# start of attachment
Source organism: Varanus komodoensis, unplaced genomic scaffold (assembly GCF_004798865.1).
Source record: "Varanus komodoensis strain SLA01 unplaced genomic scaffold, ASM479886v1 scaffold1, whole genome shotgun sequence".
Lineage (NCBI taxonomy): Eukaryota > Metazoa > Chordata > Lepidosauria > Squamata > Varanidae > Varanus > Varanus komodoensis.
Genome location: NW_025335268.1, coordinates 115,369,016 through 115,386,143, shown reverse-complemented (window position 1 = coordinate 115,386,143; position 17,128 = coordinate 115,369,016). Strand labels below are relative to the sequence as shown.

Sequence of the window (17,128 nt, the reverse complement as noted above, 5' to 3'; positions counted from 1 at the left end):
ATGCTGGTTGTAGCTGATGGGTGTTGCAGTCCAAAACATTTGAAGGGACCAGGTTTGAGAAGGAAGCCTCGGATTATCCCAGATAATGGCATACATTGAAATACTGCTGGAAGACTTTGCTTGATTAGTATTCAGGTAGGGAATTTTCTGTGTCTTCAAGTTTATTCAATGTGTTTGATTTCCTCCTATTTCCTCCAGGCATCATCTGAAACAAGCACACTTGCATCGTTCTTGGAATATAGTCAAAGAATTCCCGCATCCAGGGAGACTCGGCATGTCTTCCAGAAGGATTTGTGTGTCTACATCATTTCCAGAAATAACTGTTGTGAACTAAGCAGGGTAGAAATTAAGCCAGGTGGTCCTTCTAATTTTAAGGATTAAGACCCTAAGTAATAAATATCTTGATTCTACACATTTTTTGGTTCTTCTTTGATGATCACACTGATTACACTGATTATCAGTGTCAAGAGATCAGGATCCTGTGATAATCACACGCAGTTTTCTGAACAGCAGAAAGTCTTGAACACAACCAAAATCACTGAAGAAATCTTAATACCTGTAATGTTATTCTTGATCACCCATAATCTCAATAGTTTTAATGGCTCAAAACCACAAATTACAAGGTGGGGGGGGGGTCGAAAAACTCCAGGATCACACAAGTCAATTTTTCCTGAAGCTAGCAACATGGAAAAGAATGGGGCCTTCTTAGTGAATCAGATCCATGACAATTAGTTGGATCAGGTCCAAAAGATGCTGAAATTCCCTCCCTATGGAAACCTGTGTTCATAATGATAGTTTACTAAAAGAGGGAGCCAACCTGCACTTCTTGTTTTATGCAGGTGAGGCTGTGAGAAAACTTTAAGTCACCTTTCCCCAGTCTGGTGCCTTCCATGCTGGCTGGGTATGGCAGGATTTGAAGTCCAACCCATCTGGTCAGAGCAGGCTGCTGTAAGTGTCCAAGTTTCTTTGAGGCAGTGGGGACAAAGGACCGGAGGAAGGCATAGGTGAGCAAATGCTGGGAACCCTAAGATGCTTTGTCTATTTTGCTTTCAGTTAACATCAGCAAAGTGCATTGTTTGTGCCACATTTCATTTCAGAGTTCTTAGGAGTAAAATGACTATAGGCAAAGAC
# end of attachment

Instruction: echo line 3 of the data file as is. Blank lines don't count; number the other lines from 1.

Lineage (NCBI taxonomy): Eukaryota > Metazoa > Chordata > Lepidosauria > Squamata > Varanidae > Varanus > Varanus komodoensis.